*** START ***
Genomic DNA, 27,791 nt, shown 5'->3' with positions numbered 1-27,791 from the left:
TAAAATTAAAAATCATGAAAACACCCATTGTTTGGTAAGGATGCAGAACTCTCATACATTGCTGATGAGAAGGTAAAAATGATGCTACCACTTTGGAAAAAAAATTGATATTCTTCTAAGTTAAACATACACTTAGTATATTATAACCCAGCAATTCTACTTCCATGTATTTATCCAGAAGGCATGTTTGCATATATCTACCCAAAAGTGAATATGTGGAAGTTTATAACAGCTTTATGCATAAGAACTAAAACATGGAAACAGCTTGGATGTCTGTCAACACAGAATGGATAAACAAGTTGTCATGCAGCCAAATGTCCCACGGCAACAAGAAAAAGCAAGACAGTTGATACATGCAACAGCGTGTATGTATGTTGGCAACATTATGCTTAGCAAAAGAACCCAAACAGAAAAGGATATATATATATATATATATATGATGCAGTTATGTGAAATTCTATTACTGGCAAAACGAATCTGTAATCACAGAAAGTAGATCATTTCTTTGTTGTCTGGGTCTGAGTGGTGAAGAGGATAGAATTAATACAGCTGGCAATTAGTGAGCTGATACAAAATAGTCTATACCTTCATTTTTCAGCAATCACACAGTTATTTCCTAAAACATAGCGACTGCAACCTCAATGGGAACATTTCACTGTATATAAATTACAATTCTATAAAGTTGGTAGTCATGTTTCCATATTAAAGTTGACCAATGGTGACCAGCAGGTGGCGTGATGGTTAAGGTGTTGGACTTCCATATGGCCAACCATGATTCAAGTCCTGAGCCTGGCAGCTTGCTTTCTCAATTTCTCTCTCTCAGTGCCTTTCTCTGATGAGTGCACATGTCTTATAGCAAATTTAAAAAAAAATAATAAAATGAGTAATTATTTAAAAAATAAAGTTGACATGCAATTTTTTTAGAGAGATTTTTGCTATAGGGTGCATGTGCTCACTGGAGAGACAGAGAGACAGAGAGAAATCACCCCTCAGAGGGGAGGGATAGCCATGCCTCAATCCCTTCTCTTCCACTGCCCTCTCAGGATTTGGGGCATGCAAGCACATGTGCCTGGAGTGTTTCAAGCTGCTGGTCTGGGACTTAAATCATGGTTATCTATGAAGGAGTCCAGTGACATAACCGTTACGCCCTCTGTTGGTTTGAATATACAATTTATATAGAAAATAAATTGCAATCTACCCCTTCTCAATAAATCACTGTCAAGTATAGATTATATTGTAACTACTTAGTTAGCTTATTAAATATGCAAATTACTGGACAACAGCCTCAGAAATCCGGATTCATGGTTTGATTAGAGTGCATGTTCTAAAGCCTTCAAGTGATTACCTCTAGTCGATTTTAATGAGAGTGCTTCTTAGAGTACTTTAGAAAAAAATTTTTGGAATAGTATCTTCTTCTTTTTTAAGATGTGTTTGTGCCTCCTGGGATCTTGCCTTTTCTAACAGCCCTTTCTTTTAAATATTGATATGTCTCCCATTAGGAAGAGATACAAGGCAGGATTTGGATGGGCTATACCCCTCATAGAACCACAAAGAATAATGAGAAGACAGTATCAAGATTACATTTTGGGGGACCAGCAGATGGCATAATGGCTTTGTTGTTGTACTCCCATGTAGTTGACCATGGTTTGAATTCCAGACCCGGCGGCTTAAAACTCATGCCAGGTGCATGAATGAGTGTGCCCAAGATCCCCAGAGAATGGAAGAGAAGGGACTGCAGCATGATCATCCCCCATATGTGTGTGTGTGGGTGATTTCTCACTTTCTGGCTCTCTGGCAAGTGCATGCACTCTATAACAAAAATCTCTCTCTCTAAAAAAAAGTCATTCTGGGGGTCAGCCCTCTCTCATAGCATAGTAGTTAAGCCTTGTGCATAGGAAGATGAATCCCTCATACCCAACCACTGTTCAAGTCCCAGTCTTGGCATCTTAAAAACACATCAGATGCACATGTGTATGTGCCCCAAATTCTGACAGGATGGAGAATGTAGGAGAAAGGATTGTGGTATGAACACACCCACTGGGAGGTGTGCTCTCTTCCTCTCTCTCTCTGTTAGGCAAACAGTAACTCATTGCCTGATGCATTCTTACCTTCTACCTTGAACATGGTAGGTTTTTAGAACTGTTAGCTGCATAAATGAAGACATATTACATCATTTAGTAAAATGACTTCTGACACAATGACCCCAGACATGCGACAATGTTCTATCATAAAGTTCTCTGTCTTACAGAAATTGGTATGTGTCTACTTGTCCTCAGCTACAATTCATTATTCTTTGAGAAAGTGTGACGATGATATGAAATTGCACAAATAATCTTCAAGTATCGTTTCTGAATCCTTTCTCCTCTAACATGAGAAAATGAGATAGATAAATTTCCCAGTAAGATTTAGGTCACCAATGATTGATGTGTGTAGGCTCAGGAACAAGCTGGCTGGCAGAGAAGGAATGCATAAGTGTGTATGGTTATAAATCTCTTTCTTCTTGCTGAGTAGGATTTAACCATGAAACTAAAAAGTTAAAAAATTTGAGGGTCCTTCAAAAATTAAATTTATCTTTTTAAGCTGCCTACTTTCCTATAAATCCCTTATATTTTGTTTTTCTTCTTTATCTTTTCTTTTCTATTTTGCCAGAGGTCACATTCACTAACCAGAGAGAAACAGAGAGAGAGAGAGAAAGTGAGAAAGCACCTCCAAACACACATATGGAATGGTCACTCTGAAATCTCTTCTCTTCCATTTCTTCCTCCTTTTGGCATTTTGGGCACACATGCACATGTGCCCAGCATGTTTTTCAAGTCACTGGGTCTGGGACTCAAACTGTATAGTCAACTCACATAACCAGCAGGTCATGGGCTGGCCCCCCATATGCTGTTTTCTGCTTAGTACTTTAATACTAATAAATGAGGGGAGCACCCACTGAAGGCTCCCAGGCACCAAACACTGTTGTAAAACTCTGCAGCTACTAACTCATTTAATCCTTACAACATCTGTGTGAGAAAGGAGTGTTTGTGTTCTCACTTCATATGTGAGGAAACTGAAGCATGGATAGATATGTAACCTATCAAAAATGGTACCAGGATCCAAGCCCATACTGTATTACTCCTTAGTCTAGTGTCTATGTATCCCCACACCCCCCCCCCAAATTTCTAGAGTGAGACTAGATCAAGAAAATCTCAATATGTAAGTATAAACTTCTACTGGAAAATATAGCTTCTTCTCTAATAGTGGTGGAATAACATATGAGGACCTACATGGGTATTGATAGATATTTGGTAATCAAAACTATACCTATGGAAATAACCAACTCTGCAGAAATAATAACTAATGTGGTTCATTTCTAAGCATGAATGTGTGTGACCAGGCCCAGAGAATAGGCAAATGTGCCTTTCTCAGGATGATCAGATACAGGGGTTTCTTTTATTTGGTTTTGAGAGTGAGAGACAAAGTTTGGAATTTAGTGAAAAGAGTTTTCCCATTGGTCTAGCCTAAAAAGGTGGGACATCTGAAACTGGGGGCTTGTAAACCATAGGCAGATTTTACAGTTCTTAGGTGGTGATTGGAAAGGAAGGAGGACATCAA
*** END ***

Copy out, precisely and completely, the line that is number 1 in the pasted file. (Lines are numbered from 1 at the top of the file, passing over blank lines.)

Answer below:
Genomic DNA, 27,791 nt, shown 5'->3' with positions numbered 1-27,791 from the left: